Archive for October, 2011

Is Muay Thai More Dangerous Than AFL or Rugby?

Posted in Journalism, Kickboxing with tags , , , on October 29, 2011 by Jarrod Boyle

The short answer is that I don’t know, but it’s a hell of a lot more fun.

The next time someone says fighting is more dangerous or injurious, point them towards this article:

http://www.heraldsun.com.au/news/more-news/footballer-in-critical-condition-after-head-knock-at-suburban-match/story-fn7x8me2-1226129404016

 

War and Peace, p.242

Posted in Reading with tags , on October 24, 2011 by Jarrod Boyle

“He told them about his Schongraben action in just the way that those who take place in battles usually tell about them, that is, in the way they would like it to have been, the way they have heard others tell it, the way it could be told more beautifully, but not at all the way it had been. Rostov was a truthful young man, not for anything would he have deliberately told an untruth.

“He began telling the story with the intention of telling it exactly as it had been, but imperceptibly, involuntarily, and inevitably for himself, he went over into untruth. If he had told the truth to these listeners, who, like himself, had already heard accounts of attacks numerous times and had formed for themselves a definite notion of what an attack was, and were expecting exactly the same sort of account – they either would not have believed him or, worse still, would have thought it was Rostov’s own fault that what usually happens in stories of cavalry attacks had not happened with him. He could not simply tell them that they all set out at a trot, he fell off his horse, dislocated his arm, and ran to the woods as fast as he could to escape a Frenchman. Besides, in order to tell everything as it had been, one would have to make an effort with oneself so as to tell only what had been. To tell the truth is very difficult, and young men are rarely capable of it.”

Thank God for Bettina Ardnt

Posted in Journalism, Pornography with tags , , , on October 21, 2011 by Jarrod Boyle

I hardly watch any pornography at all, but as an issue, it’s probably one of the biggest bones lying around the doghouse. Someone tipped me to this very interesting article, which I thought made an interesting counterpoint to Gail Dines’, also published in ‘The Age Newspaper’ and linked to via this blog.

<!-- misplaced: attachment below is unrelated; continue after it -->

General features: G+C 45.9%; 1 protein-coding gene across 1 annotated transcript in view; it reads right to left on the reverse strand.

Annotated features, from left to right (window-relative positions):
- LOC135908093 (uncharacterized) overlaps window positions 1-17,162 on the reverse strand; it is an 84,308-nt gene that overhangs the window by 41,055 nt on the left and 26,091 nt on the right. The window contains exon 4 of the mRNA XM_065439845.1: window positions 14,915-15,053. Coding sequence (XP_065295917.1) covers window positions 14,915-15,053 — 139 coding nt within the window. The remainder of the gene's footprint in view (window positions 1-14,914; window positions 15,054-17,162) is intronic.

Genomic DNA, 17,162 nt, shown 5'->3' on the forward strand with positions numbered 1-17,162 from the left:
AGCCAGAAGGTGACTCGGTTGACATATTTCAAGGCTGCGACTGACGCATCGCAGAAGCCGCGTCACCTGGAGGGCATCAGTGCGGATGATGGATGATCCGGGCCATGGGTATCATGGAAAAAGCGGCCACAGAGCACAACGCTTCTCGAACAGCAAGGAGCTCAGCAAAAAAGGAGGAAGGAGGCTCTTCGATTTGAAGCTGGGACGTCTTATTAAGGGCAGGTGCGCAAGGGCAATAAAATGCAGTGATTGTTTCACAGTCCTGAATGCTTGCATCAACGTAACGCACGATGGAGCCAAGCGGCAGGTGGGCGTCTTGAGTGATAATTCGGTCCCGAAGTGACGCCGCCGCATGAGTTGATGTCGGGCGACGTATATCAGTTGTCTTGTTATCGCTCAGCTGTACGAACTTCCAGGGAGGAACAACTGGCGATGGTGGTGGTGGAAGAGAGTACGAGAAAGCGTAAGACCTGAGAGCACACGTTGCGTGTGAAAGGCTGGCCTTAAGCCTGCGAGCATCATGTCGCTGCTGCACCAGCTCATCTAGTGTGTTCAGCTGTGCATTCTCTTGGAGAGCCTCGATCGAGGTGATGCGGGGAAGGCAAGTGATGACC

http://www.smh.com.au/technology/technology-news/porn-is-not-a-dirty-word-20111015-1lqqe.html

 

Positive Criticism

Posted in Jokes with tags , on October 9, 2011 by Jarrod Boyle

Pearls of wisdom from the older generation, posted here for the general improvement of male readers everywhere:

“There comes a time in a man’s life, say, your age (indicates Mr Boyle with a pointed teaspoon), when a man really should stop being an ass-hole and grow up and be a man.”

– Julie Hock, inculcating your author on the finer points of male comportment. 

Gyms of The World

Posted in Journalism, Kickboxing with tags , , , , , , , , , , on October 6, 2011 by Jarrod Boyle

Thailand is the home of Muay Thai, but like a game of Chinese whispers, the message has changed into to strange and wonderful versions the world over. The Dutch have clearly developed their own method, while nations like Brazil have become a force of their own on the world stage. JARROD BOYLE examines some of the jetsetting kickboxer’s options.  Continue reading

Family Business – Josh Scida

Posted in Journalism, Kickboxing with tags , , , , , on October 6, 2011 by Jarrod Boyle

“I started fighting when I was eighteen, but I’ve been training since forever.” Continue reading

The K1 Affair: Rise and Fall of a Fighting Juggernaut

Posted in Journalism, Kickboxing with tags , , , , , , , , on October 5, 2011 by Jarrod Boyle

The merits of various martial codes and their true point of origin will always be up for debate, but as far as codifying stand-up fighting and putting it on the international stage, K1 takes the honours. The glory has not been without incident, however; K1 is now fighting not only for pre-eminence, but also for its survival. JARROD BOYLE examines the history of one of fighting sports’ most sacred, hallowed codes. Continue reading

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